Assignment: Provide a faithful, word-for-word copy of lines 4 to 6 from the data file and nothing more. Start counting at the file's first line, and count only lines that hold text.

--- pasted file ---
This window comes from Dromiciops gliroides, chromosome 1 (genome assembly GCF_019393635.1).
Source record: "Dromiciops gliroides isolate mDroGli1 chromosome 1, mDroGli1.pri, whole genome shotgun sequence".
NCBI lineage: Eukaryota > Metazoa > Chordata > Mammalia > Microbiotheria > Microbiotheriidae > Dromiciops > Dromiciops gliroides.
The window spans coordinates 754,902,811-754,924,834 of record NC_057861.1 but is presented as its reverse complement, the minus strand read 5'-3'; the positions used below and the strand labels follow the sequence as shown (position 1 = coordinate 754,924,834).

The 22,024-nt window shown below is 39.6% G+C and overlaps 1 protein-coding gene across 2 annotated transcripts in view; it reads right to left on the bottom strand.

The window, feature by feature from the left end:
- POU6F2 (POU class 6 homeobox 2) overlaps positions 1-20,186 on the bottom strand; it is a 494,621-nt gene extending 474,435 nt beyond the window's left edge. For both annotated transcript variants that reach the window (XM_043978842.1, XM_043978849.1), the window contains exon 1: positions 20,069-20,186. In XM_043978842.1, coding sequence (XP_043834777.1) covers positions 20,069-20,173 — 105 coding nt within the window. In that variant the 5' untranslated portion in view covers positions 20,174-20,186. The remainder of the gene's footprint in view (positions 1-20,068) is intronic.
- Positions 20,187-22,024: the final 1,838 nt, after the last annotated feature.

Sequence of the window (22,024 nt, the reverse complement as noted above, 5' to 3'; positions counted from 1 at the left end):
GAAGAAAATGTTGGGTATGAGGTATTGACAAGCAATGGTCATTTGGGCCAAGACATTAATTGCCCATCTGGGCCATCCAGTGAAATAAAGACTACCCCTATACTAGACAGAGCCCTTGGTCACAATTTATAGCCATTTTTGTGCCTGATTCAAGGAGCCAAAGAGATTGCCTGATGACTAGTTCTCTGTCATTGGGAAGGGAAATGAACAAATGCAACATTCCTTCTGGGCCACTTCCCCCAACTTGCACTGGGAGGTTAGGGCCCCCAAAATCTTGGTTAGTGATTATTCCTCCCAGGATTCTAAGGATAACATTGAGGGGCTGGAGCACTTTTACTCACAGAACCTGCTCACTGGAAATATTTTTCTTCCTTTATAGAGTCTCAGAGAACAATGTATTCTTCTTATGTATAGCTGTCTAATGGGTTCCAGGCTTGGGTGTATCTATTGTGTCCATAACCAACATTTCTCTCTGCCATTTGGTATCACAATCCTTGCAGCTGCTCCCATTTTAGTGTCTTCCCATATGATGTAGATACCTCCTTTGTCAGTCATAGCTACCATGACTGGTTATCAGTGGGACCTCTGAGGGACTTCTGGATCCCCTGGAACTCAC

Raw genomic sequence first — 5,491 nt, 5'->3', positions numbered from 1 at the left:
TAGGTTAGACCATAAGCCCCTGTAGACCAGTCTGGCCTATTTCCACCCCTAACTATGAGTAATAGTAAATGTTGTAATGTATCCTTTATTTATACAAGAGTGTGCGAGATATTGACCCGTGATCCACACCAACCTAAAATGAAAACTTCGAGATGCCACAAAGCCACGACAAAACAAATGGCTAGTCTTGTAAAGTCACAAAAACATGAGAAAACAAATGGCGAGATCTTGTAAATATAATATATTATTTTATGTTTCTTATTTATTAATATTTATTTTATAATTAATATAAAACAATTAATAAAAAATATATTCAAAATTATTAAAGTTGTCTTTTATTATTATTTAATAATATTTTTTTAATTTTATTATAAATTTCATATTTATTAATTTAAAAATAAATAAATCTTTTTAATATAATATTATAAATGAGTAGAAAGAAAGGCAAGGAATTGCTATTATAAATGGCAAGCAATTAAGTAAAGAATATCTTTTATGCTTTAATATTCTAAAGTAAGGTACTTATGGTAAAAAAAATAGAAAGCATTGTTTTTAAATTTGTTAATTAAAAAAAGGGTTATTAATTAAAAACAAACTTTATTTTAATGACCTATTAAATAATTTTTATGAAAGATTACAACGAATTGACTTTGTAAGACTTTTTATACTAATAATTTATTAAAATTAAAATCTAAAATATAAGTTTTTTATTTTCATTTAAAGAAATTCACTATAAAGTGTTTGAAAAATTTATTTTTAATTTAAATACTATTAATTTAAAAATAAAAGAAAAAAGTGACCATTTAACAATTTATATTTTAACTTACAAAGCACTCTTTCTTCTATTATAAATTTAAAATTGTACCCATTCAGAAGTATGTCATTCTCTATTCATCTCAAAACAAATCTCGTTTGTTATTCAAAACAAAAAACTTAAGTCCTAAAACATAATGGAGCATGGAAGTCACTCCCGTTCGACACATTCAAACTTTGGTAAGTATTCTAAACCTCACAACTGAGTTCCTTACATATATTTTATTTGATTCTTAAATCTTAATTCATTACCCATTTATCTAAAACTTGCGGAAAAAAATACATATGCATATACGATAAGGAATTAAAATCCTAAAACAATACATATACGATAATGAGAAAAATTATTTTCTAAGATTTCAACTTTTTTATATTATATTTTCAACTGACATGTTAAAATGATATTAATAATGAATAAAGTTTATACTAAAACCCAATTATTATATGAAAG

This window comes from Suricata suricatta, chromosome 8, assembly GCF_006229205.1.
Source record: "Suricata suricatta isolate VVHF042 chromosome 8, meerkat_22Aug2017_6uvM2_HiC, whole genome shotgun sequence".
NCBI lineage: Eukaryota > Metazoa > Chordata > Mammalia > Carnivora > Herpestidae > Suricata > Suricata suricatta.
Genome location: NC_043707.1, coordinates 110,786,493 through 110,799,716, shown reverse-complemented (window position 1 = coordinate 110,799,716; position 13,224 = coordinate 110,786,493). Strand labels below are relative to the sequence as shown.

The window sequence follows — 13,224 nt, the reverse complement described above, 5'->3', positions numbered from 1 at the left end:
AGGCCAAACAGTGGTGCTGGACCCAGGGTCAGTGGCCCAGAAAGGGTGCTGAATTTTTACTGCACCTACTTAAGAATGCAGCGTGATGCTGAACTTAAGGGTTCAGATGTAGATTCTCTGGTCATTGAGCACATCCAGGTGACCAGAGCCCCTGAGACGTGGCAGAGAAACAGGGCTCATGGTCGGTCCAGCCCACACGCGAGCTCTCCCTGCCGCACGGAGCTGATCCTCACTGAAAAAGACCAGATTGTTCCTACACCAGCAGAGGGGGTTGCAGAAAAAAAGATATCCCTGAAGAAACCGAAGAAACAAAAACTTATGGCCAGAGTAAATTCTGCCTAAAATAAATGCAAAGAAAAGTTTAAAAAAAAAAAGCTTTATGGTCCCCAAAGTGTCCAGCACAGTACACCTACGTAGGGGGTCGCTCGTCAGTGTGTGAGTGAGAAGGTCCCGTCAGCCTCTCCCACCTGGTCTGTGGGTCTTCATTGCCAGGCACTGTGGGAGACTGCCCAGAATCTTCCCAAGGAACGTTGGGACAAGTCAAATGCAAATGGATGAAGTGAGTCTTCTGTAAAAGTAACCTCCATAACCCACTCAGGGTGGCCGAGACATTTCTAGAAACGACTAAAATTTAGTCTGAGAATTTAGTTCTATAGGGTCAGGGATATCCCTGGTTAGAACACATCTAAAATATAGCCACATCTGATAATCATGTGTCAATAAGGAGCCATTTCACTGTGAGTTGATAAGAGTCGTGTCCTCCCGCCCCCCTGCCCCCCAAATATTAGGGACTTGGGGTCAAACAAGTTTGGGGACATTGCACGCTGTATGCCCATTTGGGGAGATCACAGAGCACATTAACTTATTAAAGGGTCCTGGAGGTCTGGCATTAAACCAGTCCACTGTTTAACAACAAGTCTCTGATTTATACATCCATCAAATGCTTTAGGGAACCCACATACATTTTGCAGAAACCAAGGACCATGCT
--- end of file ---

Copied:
The window spans coordinates 754,902,811-754,924,834 of record NC_057861.1 but is presented as its reverse complement, the minus strand read 5'-3'; the positions used below and the strand labels follow the sequence as shown (position 1 = coordinate 754,924,834).

The 22,024-nt window shown below is 39.6% G+C and overlaps 1 protein-coding gene across 2 annotated transcripts in view; it reads right to left on the bottom strand.

The window, feature by feature from the left end: